January 14, 2019

House approves host of ABA policy changes, including misconduct rule, law student paid externships

The American Bar Association wrapped up its ABA Annual Meeting Aug. 9 with its House of Delegates adding tougher language to a professional misconduct rule, expanding financial opportunities for law students, and recommending enhancements to broaden diversity and inclusion in the legal profession.


During two days of deliberations, the association’s policy-making body tackled about 30 different resolutions, and none got more attention than a proposal to classify harassment or discrimination in the practice of law as professional misconduct. On Monday, the House resoundingly adopted by voice vote a revised resolution to strengthen the language of Model Rule 8.4 that addresses harassment and discriminatory conduct based on race, religion, sex, disability, LGBTQ status and other factors when such conduct is related to the practice of law.

The ABA Standing Committee on Ethics and Professional Responsibility, the resolution’s chief sponsor, noted that 25 jurisdictions across the country have adopted similar language to the Rule 8.4 revision. “It is time for the ABA to catch up,” Myles Lynk, chair of the committee, said in Monday’s debate.Previously, language covering such behavior was included in a comment to the model rule but was not considered as authoritative as specific language. ABA model rules, which support professional standards, serve as guides for state regulatory bodies that govern the legal profession; model rules carry no licensing authority per se.

On Tuesday, the House approved a resolution to require federal agencies to provide an online source to access material incorporated by reference into regulations. Approximately 9,500 federal agencies use these privately-drafted IBR rules, as they are called, in a range of areas from toy and crib safety to food additive standards. The proposal drew strong views, as opponents criticized the measure for thrusting the ABA into ongoing litigation while other critics said it did not go far enough in terms of disclosure – it provides IBR rules in a “read-only” basis. Proponents countered that the resolution offers a compromise and gives the ABA a seat in future conversations with Congress regarding these rules.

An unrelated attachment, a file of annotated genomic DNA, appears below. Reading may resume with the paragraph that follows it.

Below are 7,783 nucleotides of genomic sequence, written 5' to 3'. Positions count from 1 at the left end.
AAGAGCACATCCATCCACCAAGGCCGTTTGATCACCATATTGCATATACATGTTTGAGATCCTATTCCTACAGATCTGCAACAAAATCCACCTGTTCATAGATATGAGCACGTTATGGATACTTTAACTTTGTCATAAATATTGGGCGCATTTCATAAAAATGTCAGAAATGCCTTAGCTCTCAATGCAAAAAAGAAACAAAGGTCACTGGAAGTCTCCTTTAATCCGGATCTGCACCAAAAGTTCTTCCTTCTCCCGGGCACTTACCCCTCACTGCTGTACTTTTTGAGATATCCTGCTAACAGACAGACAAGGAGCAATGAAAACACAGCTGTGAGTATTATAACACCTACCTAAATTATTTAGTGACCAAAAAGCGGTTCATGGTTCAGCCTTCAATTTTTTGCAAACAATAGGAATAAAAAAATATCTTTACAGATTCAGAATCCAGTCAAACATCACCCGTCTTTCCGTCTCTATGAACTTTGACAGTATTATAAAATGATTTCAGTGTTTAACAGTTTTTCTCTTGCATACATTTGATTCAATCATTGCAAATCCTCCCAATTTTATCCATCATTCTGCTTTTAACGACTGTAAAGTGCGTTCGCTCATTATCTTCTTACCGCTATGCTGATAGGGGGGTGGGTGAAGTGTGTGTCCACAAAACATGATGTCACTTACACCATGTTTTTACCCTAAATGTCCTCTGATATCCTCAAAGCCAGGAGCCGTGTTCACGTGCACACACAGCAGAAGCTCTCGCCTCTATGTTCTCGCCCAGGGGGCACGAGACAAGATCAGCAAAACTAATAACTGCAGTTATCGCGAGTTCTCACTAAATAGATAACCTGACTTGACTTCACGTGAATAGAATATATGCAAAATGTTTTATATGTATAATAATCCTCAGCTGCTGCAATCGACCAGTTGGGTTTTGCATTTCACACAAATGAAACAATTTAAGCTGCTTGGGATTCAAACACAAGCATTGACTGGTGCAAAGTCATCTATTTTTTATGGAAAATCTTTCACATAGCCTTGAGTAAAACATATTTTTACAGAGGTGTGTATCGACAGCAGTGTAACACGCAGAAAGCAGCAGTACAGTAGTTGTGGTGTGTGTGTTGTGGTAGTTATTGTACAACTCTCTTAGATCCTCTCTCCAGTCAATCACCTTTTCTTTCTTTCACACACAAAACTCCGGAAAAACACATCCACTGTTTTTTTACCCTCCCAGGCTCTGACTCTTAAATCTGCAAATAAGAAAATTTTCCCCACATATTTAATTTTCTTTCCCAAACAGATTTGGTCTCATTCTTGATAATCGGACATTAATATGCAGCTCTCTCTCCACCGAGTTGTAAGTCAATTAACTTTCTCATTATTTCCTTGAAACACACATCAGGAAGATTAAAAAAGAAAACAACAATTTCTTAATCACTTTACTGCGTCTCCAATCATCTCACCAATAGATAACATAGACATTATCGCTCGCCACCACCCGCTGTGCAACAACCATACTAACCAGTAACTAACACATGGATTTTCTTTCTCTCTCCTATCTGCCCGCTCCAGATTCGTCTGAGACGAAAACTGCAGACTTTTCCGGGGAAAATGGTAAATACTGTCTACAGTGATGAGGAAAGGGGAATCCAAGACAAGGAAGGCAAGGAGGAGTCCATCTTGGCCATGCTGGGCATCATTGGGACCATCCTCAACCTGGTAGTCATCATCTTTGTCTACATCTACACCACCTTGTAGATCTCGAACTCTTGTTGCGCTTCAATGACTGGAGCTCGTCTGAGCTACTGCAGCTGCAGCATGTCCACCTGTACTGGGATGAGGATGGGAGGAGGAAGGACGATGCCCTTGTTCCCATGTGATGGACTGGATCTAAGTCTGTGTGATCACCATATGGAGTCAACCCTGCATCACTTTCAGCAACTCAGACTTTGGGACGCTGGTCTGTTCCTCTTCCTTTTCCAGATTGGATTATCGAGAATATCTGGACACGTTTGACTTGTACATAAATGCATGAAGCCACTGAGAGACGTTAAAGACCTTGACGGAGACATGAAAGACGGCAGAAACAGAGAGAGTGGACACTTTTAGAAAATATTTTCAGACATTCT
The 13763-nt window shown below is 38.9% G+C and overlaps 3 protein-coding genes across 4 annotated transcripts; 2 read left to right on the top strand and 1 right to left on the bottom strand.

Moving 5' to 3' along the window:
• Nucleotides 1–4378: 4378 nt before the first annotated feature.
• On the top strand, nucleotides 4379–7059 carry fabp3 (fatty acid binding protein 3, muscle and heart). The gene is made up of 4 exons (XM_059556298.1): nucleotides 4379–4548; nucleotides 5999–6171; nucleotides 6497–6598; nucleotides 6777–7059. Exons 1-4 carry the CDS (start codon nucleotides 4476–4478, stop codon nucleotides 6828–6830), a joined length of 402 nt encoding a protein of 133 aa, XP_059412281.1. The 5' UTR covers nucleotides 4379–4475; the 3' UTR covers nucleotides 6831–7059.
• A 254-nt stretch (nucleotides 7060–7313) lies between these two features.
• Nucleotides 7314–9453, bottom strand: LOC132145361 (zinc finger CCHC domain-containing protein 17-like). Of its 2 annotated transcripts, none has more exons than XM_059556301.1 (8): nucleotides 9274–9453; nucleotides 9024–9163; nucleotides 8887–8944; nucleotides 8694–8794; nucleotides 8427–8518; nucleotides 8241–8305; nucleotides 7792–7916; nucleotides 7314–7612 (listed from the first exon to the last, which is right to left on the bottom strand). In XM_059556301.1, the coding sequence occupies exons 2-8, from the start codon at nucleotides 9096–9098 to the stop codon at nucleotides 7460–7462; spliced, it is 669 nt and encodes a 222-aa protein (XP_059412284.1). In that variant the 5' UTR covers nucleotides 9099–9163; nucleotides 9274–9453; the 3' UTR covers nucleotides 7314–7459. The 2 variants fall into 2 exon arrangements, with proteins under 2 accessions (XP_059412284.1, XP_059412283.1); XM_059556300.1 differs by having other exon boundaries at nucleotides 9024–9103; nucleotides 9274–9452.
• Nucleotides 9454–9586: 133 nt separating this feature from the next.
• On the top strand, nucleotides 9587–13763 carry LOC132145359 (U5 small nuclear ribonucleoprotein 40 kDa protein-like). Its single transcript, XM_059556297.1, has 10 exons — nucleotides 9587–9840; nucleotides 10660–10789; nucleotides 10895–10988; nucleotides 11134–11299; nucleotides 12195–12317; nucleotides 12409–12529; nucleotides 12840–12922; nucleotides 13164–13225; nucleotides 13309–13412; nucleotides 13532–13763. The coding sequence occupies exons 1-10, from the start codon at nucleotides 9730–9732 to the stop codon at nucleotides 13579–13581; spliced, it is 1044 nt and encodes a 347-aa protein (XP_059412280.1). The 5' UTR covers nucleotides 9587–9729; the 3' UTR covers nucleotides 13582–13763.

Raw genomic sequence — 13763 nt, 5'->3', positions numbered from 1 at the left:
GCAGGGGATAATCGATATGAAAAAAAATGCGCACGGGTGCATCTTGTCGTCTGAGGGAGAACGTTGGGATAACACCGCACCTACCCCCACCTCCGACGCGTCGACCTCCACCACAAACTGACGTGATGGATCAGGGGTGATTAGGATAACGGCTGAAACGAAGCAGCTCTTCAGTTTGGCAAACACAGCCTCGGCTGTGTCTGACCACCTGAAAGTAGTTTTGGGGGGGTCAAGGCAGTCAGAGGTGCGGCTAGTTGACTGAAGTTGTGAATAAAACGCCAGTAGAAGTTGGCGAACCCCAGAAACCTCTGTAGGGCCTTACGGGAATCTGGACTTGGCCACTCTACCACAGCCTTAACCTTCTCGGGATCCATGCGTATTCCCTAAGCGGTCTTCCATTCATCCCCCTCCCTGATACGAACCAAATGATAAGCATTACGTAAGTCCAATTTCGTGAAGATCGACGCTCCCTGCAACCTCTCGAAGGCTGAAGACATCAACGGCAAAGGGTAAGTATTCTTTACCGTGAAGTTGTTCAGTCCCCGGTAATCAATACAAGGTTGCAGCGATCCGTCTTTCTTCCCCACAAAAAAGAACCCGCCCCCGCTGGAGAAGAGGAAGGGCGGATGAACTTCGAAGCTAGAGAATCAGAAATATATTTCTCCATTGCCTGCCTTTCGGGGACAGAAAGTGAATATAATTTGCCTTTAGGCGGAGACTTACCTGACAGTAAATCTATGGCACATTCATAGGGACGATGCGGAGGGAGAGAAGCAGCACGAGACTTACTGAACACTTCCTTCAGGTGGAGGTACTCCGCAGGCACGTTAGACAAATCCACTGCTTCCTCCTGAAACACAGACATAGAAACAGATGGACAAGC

On Monday, the House concurred with a proposal from the ABA Council of the Section of Legal Education and Admissions to the Bar that would allow law students to get credit for externships for the first time. The voice vote came after a short, but spirited debate in which advocates said the change would assist students to offset the sometimes six-figure debt they incur over three years of law school.

In other matters over the two days, the House:

  • Urged state and local entities to abolish “offender funded” systems of probation supervised by private, for-profit companies. The use of these companies has attracted national attention and earlier this year the ABA filed an amicus brief to the Cincinnati-based 6th U.S. Circuit Court of Appeals in support of a group of Tennessee plaintiffs who were jailed because they could not pay their fees (111B).
  • Approved several resolutions geared to expand diversity and inclusion in the legal profession and make the justice system fairer to all. One urged the U.S. president and “appropriate parties” to recognize the importance of racial, ethnic, disability, sexual orientation, gender identity and gender diversity for the judiciary (102). Another called for all providers of legal services, including law firms and corporations, to expand and create opportunities for diverse attorneys and urges “clients to assist …and to direct a greater percentage of the legal services they purchase … to diverse attorneys (113). And for the first time the House urged federal, state, local and territorial law-enforcement authorities to provide an accurate translation of the Miranda warning protecting Fifth Amendment rights in Spanish (110).
  • Added “marital status,” “gender identity” and “gender expression” to language of existing policy that said jury service should not be denied or limited on the basis of race, national origin, gender, age, religious belief, income, occupation or disability. The expanded language, similar to that employed in California trial courts, is intended to tackle the implicit bias of jurors (116).
  • Passed a resolution supporting the independence of the judiciary and the legal profession. The resolution also called on the government of Turkey to adhere to a fair hearing before an impartial tribunal applying established legal principles before suspending or dismissing a lawyer or judge from the bar or a tribunal and to commit to protect basic values as human rights and freedom of speech (10B).
  • Urged legislative bodies to help eliminate the “school-to-prison pipeline” in which students of color, students with disabilities, LGBTQ students and other groups suffer disproportionately from inadequacies and inequities in the education system that contribute to their paths into incarceration (115).

The House is made up of 589 members representing state and local bar associations, ABA entities and ABA-affiliated organizations. Actions over the two days can be found here. For more details of Monday’s debate in the House, click here.

Watch video of the ABA House of Delegates' policy debates